My first brush with Octane was not a good one. I bought the renderer shortly after it came out (which I seem to do with every new render engine) - mostly intrigued by the GPU nature of it. I had some experience with Arion at the time and iRay as well - GPU rendering was still mostly a curiosity but I couldn't ignore the gallery images. This was shortly after Luxology ran their infamous (at the time) CPU vs. GPU tests and I made the mistake of posting on the Octane forum (well, it wasn't a mistake - you should be able to post on the forum of a product you purchased without anything weird happening). I was responding to a post from the then owner and creator of Octane who took issue with Luxology's tests. I can't remember the substance but something to the effect of there weren't any motherboards out at the time that could hold enough graphics cards to do what he was saying Octane could do (I figured it was innocent nerd combat over hardware...the type of thing that happens a thousands times a day). Anyway, the next day I got a personal email from the guy demanding to know if I worked for Luxology and what was I doing with a license of Octane. I've had a close relationship with Lux for a number of years....I've demo'ed at Siggraph, MacWorld and Solidworks World for them, I beta test the product, I live in the same general area as the founders and usually hang out with them at industry events. So it's not too surprising that he associated me with Luxology. After explaining (nicely) who I was and what I did I received another email informing me my account was frozen and I was kicked off the forums for 'bad behavior'. I was shocked, but learned that the same thing had happened to numerous other people from the Luxology and CGTalk forums. Ok....the guy's a paranoid freak, whatever. The program was just a curiosity.
Then OTOY bought Octane in early 2012 - and IMO saved it from obscurity. After I saw that Octane had been acquired I contacted them to have my license re-instated which they did immediately. Needless to say OTOY's acquisition was the best thing to happen to the program - the paranoid weirdness that surrounded the forum and it's developer was gone and the program has really flourished the last couple of years. Octane, Arion, Maxwell (and other GPU and CPU renderers) all suffer a similar problem - their host apps are clunky and a PITA to use. The 'winners' of these new unbiassed renderers will be the ones to seamlessly integrate with a host app. MODO isn't usually (or ever) the first host app on the list to get a plug-in - so it's been very refreshing to see all the effort that Paul Kinnane (aka Face_Off) has put into the MODO plugin. I've been playing around with it the last few days (while putting off work, very irresponsible of me) and hope to get a full review up soon.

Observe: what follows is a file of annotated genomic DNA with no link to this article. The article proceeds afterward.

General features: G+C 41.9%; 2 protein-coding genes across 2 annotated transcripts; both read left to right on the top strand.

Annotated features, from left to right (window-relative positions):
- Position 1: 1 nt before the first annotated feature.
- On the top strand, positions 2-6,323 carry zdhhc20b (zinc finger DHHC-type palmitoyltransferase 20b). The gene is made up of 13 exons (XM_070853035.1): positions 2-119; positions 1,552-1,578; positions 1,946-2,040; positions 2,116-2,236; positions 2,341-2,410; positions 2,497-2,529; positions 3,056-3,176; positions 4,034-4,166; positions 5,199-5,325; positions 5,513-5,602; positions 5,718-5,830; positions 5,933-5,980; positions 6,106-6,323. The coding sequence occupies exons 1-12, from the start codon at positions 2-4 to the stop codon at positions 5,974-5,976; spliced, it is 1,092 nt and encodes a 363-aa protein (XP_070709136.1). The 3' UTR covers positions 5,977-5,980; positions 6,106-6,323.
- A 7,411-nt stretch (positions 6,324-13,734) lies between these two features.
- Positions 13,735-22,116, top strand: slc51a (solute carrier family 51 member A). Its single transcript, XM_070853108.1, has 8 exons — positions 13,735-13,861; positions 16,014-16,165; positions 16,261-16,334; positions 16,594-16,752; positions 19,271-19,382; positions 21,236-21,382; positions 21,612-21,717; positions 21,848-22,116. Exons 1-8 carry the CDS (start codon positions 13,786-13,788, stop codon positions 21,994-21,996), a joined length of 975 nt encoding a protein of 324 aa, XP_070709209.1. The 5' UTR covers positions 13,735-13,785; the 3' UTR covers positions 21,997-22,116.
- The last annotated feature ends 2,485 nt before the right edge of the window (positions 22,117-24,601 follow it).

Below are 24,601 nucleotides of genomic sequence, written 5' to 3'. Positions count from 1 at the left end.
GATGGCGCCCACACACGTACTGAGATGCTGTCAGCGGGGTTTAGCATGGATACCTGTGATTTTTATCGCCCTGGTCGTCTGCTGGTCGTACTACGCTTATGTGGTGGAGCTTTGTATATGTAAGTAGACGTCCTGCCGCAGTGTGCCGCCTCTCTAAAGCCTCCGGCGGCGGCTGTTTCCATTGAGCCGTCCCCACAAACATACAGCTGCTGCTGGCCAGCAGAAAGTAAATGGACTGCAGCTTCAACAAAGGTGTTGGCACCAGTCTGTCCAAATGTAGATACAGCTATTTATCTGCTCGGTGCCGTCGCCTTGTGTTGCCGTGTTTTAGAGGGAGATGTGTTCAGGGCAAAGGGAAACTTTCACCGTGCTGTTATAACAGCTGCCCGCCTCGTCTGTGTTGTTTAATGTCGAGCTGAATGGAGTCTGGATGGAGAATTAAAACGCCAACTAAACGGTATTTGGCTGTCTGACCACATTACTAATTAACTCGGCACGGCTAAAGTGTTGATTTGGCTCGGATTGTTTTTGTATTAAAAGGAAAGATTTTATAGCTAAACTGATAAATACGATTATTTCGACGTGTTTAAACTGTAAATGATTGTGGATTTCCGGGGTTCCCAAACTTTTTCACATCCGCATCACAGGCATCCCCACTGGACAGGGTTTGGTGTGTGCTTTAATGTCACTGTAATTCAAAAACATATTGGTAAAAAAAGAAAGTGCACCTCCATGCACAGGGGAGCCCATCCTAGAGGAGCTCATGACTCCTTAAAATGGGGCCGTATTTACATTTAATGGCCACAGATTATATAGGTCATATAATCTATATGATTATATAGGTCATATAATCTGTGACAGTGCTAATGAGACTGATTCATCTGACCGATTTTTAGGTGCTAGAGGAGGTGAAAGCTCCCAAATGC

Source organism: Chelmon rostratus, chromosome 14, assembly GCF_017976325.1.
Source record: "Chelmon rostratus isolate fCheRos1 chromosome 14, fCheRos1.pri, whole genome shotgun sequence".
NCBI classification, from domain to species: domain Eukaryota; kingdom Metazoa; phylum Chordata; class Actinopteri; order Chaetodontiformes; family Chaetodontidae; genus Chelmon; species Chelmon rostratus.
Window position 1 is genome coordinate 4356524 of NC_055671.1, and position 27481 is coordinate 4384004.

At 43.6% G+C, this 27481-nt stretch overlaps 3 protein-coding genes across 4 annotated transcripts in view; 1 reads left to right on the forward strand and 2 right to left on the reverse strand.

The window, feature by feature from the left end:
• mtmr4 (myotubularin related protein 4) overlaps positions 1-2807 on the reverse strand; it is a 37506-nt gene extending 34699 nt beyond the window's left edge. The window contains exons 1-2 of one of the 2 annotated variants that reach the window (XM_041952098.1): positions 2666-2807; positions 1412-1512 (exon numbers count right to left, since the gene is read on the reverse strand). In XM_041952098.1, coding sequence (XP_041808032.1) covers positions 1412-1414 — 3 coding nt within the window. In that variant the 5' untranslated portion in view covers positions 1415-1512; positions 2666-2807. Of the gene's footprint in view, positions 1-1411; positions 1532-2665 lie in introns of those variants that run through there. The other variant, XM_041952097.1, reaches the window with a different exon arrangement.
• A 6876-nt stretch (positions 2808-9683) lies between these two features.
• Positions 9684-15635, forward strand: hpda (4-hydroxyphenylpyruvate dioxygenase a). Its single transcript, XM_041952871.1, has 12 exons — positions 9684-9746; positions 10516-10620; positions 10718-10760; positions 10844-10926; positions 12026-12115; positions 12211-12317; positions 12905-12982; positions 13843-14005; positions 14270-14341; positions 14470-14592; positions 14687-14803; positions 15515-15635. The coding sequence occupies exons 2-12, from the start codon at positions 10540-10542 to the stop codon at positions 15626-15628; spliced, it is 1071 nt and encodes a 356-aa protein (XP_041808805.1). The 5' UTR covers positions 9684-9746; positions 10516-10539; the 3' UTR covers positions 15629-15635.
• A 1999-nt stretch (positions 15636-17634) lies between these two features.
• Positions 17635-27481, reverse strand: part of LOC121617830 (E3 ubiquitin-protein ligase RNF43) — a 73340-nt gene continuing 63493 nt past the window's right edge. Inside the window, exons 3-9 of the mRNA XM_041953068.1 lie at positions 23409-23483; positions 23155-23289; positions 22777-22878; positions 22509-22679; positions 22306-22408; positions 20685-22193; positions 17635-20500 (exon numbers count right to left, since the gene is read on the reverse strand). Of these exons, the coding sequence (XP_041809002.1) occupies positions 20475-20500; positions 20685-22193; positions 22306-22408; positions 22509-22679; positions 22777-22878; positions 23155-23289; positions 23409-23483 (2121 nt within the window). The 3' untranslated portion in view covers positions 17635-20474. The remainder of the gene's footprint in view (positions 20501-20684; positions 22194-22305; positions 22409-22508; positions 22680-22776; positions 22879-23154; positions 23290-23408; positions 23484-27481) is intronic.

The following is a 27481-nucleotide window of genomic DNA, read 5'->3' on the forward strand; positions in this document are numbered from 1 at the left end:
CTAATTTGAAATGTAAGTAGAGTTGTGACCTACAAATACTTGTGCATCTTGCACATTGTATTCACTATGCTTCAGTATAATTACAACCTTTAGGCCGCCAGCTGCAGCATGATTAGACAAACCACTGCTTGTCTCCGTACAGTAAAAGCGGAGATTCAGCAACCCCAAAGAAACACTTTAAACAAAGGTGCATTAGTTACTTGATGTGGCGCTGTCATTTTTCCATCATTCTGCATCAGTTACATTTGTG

Until then here's some cephalopods rendered in Octane 2.0 goodness for you. These were designed for a Unity project so the geometry is pretty low (the eyes especially....they're just painted on). They were modeled in MODO by Andy Brown and painted, rigged and animated by myself. I'll try and put a walkthrough of the Cuttlefish (my new favorite animal) rig as well..some cool stuff going on there.
This little animation was rendered from within MODO on Octane 2.0. While Octane 2.0 is capable of motion-blur on vertex (deformation) animation, it's not implemented in the plug-in yet. There's a couple of other minor issues but all-in-all the plug-in (while still in beta for a few more days) is totally capable of real production work. If you're interested in rendering, have MODO and are curious about Octane...then I say go for it. I'm very happy I gave it another chance. These frames were rendered on a system with two GTX 680's with 4GB each. I believe the frames rendered in about 10 seconds (!) each. If you want to take a rather informal and rambling look at the cuttlefish's rig - then you're in luck, video below....err...below the first video.
These things are really amazing in person - although I have to say the coolest animals I've seen lately are the broad fin reef squid at the Monterey Bay Aquarium's new 'Tentacles' exhibit. Squid are really hard to keep (I'm not sure anybody else on the planet exhibits them) because they're open water species and very skittish. They tend to kill themselves slamming into the glass. These guys though...they get acclimated to glass and people since they hatch and they come right up to you like a bunch of puppies. There's definitely something going on in those alien brains of theirs.